Dean Taylor is the editor of the Te Awamutu Courier

Artist paints 25 faces of Te Awamutu

Artist Sue Gordon with her portrait of her great-grandfather Joseph Bathurst that got her interested in painting people, plus some of the pieces from the forthcoming exhibition.
Artist Sue Gordon with her portrait of her great-grandfather Joseph Bathurst that got her interested in painting people, plus some of the pieces from the forthcoming exhibition.

Family connections and art are two passions for local artist Sue Gordon - so this weekend she is combining the two in a exhibition of portraits of 25 Te Awamutu people.

A keen artist, Mrs Gordon expanded into portrait painting when she and husband Brian returned home to Te Awamutu a few years ago.

It started when Mrs Gordon joined the Te Awamutu Genealogy Group and was asked who she was researching.

When she mentioned her great-grandfather Joseph Bathurst, another member said she had already researched some of that line.

Joseph Bathurst was a founding member of the Waipa Masonic Lodge and owned the Commercial Hotel.

His wife Julia owned and operated Ivanhoe Boarding House.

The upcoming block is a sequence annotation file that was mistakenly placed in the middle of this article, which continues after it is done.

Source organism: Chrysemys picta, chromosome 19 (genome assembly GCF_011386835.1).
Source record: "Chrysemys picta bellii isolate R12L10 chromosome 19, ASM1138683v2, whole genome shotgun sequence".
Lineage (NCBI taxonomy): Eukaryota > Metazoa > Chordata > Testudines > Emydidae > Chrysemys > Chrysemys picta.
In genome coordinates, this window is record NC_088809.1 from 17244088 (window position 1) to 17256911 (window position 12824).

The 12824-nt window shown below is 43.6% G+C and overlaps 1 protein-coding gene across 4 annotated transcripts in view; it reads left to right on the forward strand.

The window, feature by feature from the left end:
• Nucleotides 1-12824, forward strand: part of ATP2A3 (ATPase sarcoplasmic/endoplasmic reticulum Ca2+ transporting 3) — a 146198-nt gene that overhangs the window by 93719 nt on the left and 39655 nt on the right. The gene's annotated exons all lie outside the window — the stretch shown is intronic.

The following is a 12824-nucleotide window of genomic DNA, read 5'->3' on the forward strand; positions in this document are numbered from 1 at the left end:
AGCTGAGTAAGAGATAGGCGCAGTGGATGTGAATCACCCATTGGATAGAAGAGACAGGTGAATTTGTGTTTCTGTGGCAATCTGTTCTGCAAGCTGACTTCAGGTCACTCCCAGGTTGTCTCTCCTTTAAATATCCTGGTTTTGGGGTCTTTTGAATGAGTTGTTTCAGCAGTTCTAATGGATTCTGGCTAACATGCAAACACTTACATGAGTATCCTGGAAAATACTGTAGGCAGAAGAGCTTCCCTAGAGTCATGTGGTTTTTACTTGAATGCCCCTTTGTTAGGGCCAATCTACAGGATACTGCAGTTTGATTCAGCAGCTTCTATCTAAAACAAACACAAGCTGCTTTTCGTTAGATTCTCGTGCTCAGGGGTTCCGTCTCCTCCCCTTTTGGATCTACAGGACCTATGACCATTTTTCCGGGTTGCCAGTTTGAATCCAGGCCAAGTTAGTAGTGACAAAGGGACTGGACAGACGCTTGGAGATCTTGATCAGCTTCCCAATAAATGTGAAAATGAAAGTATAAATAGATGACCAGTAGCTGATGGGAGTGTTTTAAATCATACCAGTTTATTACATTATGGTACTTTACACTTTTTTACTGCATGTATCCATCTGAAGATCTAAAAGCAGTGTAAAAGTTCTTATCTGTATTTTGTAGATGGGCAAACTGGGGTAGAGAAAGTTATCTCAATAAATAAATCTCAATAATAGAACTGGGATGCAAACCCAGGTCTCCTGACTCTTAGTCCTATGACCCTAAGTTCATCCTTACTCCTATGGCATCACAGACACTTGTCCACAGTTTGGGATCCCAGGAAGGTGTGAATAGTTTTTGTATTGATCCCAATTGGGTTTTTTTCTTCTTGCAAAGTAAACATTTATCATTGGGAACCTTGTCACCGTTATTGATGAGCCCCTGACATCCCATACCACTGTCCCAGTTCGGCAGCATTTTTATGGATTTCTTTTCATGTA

The genealogy colleague had gained permission and copied the Masonic Lodge photograph of Mr Bathurst for her research, and loaned that to Mrs Gordon, who decided to paint his portrait.

It was just a few weeks later, in April 2013, that a fire destroyed a large part of Waipa Lodge - including a number of the historic photos.

Fast forward to March this year, and the Gordons were contemplating a project to both raise funds for worthy causes and promote Mrs Gordon's art.

The answer was the 25 Faces of Te Awamutu project - painting portraits of 25 Te Awamutu people from various walks of life and making them available for sale.

Half the proceeds will be split 50/50 between St John Ambulance and Hospice Waikato - the other half will cover the expense of oils, boards and frames.

Mr Gordon approached candidates and secured photographs for his wife to work from.

He says no-one said no to being painted - that includes me.

It was impossible not to agree when I looked at the links between me and the Gordons.

My wife is a genealogy colleague of the artist and my mother used to board with Mr Gordon's family when she first came to Te Awamutu as a young woman.

Mrs Gordon says portraits of family members used to be popular - and could be again.

She says it is a way to preserve family memories and create a heirloom piece of art.

She is keen to take commissions from people wanting to have portraits painted.

The 25 Faces of Te Awamutu exhibition is this weekend at the Te Awamutu Library Community Room.

It opens to invited guests on Friday night and to the public on Saturday and Sunday 10am-3pm.

- Te Awamutu Courier

Get the news delivered straight to your inbox

Receive the day’s news, sport and entertainment in our daily email newsletter

SIGN UP NOW

© Copyright 2018, NZME. Publishing Limited

Assembled by: (cfusion) on production apcf04 at 16 Dec 2018 17:24:33 Processing Time: 219ms